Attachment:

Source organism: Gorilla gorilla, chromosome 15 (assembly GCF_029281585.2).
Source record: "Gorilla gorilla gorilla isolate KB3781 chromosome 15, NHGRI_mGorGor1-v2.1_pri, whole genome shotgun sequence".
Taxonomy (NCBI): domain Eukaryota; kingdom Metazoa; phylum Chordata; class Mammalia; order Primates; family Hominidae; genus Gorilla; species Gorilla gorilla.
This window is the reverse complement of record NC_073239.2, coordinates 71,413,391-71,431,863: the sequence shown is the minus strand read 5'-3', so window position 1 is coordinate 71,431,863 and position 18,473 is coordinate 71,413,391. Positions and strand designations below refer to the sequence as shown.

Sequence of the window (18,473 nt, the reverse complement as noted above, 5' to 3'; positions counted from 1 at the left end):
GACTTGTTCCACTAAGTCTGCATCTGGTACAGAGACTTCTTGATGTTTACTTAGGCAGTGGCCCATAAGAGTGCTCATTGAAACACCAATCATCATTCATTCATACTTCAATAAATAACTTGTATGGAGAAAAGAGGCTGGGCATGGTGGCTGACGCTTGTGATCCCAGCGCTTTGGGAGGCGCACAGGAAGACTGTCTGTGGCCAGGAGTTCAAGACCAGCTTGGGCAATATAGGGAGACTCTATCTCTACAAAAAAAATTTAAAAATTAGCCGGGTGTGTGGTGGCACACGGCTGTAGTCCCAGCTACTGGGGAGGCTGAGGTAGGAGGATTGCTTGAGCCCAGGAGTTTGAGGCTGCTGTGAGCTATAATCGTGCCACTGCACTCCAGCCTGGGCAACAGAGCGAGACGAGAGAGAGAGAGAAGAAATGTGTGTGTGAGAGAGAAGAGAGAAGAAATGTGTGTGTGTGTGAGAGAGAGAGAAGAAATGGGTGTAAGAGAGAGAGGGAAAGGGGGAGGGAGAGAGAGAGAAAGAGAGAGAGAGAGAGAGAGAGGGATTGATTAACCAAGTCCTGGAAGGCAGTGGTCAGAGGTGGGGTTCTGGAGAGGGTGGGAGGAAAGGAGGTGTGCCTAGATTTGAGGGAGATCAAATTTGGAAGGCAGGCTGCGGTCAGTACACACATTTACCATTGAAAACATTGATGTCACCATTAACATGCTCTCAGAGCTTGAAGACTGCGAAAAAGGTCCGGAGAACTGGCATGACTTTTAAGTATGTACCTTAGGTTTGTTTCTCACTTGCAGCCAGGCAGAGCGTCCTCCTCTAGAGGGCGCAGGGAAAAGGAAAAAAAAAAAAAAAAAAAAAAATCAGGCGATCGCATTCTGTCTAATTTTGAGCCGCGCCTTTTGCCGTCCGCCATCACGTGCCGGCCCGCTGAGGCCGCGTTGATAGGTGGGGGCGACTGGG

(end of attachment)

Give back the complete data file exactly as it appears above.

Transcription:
Source organism: Gorilla gorilla, chromosome 15 (assembly GCF_029281585.2).
Source record: "Gorilla gorilla gorilla isolate KB3781 chromosome 15, NHGRI_mGorGor1-v2.1_pri, whole genome shotgun sequence".
Taxonomy (NCBI): domain Eukaryota; kingdom Metazoa; phylum Chordata; class Mammalia; order Primates; family Hominidae; genus Gorilla; species Gorilla gorilla.
This window is the reverse complement of record NC_073239.2, coordinates 71,413,391-71,431,863: the sequence shown is the minus strand read 5'-3', so window position 1 is coordinate 71,431,863 and position 18,473 is coordinate 71,413,391. Positions and strand designations below refer to the sequence as shown.

Sequence of the window (18,473 nt, the reverse complement as noted above, 5' to 3'; positions counted from 1 at the left end):
GACTTGTTCCACTAAGTCTGCATCTGGTACAGAGACTTCTTGATGTTTACTTAGGCAGTGGCCCATAAGAGTGCTCATTGAAACACCAATCATCATTCATTCATACTTCAATAAATAACTTGTATGGAGAAAAGAGGCTGGGCATGGTGGCTGACGCTTGTGATCCCAGCGCTTTGGGAGGCGCACAGGAAGACTGTCTGTGGCCAGGAGTTCAAGACCAGCTTGGGCAATATAGGGAGACTCTATCTCTACAAAAAAAATTTAAAAATTAGCCGGGTGTGTGGTGGCACACGGCTGTAGTCCCAGCTACTGGGGAGGCTGAGGTAGGAGGATTGCTTGAGCCCAGGAGTTTGAGGCTGCTGTGAGCTATAATCGTGCCACTGCACTCCAGCCTGGGCAACAGAGCGAGACGAGAGAGAGAGAGAAGAAATGTGTGTGTGAGAGAGAAGAGAGAAGAAATGTGTGTGTGTGTGAGAGAGAGAGAAGAAATGGGTGTAAGAGAGAGAGGGAAAGGGGGAGGGAGAGAGAGAGAAAGAGAGAGAGAGAGAGAGAGAGGGATTGATTAACCAAGTCCTGGAAGGCAGTGGTCAGAGGTGGGGTTCTGGAGAGGGTGGGAGGAAAGGAGGTGTGCCTAGATTTGAGGGAGATCAAATTTGGAAGGCAGGCTGCGGTCAGTACACACATTTACCATTGAAAACATTGATGTCACCATTAACATGCTCTCAGAGCTTGAAGACTGCGAAAAAGGTCCGGAGAACTGGCATGACTTTTAAGTATGTACCTTAGGTTTGTTTCTCACTTGCAGCCAGGCAGAGCGTCCTCCTCTAGAGGGCGCAGGGAAAAGGAAAAAAAAAAAAAAAAAAAAAAATCAGGCGATCGCATTCTGTCTAATTTTGAGCCGCGCCTTTTGCCGTCCGCCATCACGTGCCGGCCCGCTGAGGCCGCGTTGATAGGTGGGGGCGACTGGG